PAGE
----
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Sunday at the Society of Biblical Literature offered an embarrassment of riches when it came to informative and pertinent lectures. My biggest problem was deciding between equally appealing papers being presented. Before the day was over, I had heard presentations by scholars from America, Italy, Israel, Korea, Great Britain, and Switzerland.

In the morning session I heard updates on archaeological excavations at Kinneret and Megiddo (right, from the expedition website). The latter report was by the inimitable Israel Finkelstein, who directs the expedition with David Ussishkin.

I then switched gears and moved over to a section on Hebrew Bible. There, I heard a delightful reconsideration of the Ehud/Eglon story in Judges 3, and a less helpful reprise of social identity theory as applied to the origin and identity of early Israel.

During the first afternoon session I sat in on the Deuteronomistic History section and heard five lectures on various aspects of the books of Samuel and Kings (non Deutero-philes probably won’t want the details), which was time well spent.

For the late afternoon session, I chose a section dealing with the relationship between archaeology and contemporary media. Most of the lectures took apart docudramas like Simcha Jacobovici’s “The Exodus Decoded” and James Cameron’s “The Lost Tomb of Jesus.”

Speakers like Duke University’s Eric Meyers decried the abuse of archaeology by poorly informed media folk who fail to do appropriate research and prefer the spectacular to the real. Chris Heard of Pepperdine University talked about how he used his blog Higgaion to thoroughly debunk “The Exodus Decoded.” He pointed out that filmmakers like Jacobovici work by casting doubt on the views of real experts, jumping to conclusions and then using the conclusions to support other views, handling chronology loosely, massaging data to suit their purposes, and using snippets of interviews with knowledgeable archaeologists to make it appear that they agreed with the bogus claims of the films.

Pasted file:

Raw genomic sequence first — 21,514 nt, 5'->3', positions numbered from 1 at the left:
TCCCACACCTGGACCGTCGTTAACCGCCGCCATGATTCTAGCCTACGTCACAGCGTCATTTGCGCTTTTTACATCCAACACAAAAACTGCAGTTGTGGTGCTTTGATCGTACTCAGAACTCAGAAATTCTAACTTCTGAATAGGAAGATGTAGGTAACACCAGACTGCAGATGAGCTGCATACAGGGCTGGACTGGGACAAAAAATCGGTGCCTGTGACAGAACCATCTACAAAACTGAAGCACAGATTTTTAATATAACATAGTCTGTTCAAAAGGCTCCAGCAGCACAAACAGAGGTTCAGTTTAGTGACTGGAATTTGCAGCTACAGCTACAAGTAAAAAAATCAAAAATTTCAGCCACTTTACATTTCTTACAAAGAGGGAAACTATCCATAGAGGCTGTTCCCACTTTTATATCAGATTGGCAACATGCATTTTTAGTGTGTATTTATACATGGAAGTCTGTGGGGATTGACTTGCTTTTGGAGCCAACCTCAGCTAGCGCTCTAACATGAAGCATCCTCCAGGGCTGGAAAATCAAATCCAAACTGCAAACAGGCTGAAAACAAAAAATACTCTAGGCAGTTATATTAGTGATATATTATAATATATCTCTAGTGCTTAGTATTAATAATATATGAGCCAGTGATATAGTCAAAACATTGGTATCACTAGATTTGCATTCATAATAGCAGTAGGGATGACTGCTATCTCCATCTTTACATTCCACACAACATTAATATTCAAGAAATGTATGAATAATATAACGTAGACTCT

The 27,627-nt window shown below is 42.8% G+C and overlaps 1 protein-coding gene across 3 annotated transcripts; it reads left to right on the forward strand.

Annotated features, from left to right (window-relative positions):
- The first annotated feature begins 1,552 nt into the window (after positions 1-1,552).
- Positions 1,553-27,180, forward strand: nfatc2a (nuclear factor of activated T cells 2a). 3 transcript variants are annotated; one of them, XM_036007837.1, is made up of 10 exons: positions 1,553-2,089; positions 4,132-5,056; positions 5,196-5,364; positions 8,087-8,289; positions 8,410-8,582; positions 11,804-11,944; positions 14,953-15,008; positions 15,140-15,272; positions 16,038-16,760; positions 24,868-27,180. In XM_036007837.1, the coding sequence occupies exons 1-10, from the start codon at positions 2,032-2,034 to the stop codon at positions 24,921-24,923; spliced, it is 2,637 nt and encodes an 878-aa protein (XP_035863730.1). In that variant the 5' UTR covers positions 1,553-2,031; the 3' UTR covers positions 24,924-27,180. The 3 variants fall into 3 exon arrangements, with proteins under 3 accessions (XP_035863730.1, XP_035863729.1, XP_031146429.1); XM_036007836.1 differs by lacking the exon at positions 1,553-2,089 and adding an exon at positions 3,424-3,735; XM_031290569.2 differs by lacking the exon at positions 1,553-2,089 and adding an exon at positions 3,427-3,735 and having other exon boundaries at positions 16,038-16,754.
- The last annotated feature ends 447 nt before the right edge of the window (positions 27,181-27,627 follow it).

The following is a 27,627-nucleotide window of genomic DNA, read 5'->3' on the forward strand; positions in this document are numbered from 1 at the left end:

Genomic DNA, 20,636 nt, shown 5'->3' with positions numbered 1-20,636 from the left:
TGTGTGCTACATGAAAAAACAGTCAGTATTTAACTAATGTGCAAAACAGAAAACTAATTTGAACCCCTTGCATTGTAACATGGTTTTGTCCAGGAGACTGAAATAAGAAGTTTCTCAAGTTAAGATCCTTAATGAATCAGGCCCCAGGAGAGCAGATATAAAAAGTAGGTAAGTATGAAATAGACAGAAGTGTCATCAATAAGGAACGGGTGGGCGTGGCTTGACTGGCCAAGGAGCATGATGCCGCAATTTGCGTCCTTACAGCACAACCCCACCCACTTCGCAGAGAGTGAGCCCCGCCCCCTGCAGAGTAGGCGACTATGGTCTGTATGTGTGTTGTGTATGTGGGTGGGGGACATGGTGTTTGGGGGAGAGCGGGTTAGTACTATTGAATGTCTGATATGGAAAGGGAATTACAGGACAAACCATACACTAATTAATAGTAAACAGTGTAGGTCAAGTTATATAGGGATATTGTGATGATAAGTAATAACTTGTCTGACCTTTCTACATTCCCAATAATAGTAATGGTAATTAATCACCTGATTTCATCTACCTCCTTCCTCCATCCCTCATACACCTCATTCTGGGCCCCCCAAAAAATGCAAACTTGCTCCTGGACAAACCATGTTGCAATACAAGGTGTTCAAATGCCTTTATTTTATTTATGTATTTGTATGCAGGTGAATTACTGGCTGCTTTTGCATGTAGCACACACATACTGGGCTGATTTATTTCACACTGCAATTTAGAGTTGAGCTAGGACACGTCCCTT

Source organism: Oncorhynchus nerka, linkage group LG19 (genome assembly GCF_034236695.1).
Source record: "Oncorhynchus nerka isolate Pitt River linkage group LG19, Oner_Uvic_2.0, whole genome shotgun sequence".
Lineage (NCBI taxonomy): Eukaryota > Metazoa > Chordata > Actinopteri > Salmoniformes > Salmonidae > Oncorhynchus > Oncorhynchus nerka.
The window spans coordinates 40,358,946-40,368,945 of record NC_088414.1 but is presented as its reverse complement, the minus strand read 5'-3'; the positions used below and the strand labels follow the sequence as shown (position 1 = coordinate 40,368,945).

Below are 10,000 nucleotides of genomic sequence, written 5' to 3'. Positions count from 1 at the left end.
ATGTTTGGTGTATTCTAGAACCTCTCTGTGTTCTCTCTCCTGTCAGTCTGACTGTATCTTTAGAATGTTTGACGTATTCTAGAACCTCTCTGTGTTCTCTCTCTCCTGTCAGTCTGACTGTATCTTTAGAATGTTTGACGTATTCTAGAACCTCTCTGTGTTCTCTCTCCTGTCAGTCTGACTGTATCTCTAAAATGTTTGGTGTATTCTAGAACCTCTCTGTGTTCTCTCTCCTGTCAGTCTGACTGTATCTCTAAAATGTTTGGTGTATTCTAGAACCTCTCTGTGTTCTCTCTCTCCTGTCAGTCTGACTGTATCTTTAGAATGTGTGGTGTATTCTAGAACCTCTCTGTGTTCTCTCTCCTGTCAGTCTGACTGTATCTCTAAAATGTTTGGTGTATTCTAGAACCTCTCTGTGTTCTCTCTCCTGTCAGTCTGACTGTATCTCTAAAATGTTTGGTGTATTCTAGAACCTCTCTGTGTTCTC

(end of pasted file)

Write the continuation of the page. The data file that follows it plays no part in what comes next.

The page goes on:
Speakers questioned whether real scholars have done an effective job of debunking sensationalist but unfounded “finds” from Israel, and expressed hopes that something like a centralized website can be founded through which real archaeologists can announce finds in a responsible way, and respond to unfounded or poorly interpreted claims from those who write their own rules for “science.”

It can’t come too soon.

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